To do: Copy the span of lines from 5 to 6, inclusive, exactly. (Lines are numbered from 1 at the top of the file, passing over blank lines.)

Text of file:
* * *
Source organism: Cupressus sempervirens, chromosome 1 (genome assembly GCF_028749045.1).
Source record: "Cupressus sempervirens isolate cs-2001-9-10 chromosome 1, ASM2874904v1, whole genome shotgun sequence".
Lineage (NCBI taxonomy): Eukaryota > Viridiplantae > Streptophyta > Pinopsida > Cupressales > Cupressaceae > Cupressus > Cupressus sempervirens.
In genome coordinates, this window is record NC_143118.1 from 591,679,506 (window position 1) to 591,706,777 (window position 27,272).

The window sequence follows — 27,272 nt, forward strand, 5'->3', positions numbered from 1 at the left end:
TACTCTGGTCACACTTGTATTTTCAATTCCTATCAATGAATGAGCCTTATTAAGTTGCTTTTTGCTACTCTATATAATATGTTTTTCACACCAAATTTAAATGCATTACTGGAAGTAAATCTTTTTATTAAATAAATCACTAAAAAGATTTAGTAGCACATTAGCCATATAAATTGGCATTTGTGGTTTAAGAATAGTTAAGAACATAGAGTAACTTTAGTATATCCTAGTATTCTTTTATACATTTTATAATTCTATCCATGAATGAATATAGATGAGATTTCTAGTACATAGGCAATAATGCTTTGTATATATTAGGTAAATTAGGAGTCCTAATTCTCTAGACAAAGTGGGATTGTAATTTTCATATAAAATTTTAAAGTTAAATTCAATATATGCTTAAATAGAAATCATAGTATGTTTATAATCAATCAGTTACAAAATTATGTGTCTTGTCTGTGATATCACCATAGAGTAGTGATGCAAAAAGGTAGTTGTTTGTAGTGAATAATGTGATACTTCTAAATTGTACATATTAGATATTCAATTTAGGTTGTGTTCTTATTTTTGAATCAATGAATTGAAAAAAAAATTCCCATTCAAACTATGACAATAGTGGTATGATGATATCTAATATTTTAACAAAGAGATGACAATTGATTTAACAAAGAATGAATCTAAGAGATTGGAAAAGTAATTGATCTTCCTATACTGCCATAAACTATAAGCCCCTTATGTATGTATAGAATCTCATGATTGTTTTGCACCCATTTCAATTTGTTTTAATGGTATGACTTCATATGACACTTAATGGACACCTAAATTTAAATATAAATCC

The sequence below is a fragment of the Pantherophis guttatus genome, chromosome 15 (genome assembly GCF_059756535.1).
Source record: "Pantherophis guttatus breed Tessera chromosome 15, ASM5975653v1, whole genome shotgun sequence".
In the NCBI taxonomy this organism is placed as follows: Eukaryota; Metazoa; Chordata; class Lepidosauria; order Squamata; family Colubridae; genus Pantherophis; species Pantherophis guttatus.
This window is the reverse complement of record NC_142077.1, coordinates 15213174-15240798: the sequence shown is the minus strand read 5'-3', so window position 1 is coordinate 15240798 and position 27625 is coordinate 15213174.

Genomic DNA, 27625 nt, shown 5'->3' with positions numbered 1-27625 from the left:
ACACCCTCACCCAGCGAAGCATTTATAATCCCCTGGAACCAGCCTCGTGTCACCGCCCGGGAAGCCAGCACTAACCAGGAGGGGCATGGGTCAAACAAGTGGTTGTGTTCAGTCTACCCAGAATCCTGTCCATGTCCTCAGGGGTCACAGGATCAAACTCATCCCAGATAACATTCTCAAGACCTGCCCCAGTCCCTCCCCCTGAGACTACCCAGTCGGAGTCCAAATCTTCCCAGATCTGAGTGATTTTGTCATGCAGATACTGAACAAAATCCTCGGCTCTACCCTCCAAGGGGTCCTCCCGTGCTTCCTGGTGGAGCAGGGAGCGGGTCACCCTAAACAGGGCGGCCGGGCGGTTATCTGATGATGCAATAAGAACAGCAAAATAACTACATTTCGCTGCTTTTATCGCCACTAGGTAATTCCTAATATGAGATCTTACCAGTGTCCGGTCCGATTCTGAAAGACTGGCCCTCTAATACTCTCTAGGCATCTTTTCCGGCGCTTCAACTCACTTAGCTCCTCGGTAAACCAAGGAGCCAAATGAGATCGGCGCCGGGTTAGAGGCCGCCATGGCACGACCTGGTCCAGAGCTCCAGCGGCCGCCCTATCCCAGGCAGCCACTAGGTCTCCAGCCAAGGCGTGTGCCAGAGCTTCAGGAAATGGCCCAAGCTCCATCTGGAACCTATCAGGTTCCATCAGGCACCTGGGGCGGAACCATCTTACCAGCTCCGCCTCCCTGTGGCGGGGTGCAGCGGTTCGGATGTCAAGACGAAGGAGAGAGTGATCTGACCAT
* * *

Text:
The window sequence follows — 27,272 nt, forward strand, 5'->3', positions numbered from 1 at the left end:
TACTCTGGTCACACTTGTATTTTCAATTCCTATCAATGAATGAGCCTTATTAAGTTGCTTTTTGCTACTCTATATAATATGTTTTTCACACCAAATTTAAATGCATTACTGGAAGTAAATCTTTTTATTAAATAAATCACTAAAAAGATTTAGTAGCACATTAGCCATATAAATTGGCATTTGTGGTTTAAGAATAGTTAAGAACATAGAGTAACTTTAGTATATCCTAGTATTCTTTTATACATTTTATAATTCTATCCATGAATGAATATAGATGAGATTTCTAGTACATAGGCAATAATGCTTTGTATATATTAGGTAAATTAGGAGTCCTAATTCTCTAGACAAAGTGGGATTGTAATTTTCATATAAAATTTTAAAGTTAAATTCAATATATGCTTAAATAGAAATCATAGTATGTTTATAATCAATCAGTTACAAAATTATGTGTCTTGTCTGTGATATCACCATAGAGTAGTGATGCAAAAAGGTAGTTGTTTGTAGTGAATAATGTGATACTTCTAAATTGTACATATTAGATATTCAATTTAGGTTGTGTTCTTATTTTTGAATCAATGAATTGAAAAAAAAATTCCCATTCAAACTATGACAATAGTGGTATGATGATATCTAATATTTTAACAAAGAGATGACAATTGATTTAACAAAGAATGAATCTAAGAGATTGGAAAAGTAATTGATCTTCCTATACTGCCATAAACTATAAGCCCCTTATGTATGTATAGAATCTCATGATTGTTTTGCACCCATTTCAATTTGTTTTAATGGTATGACTTCATATGACACTTAATGGACACCTAAATTTAAATATAAATCC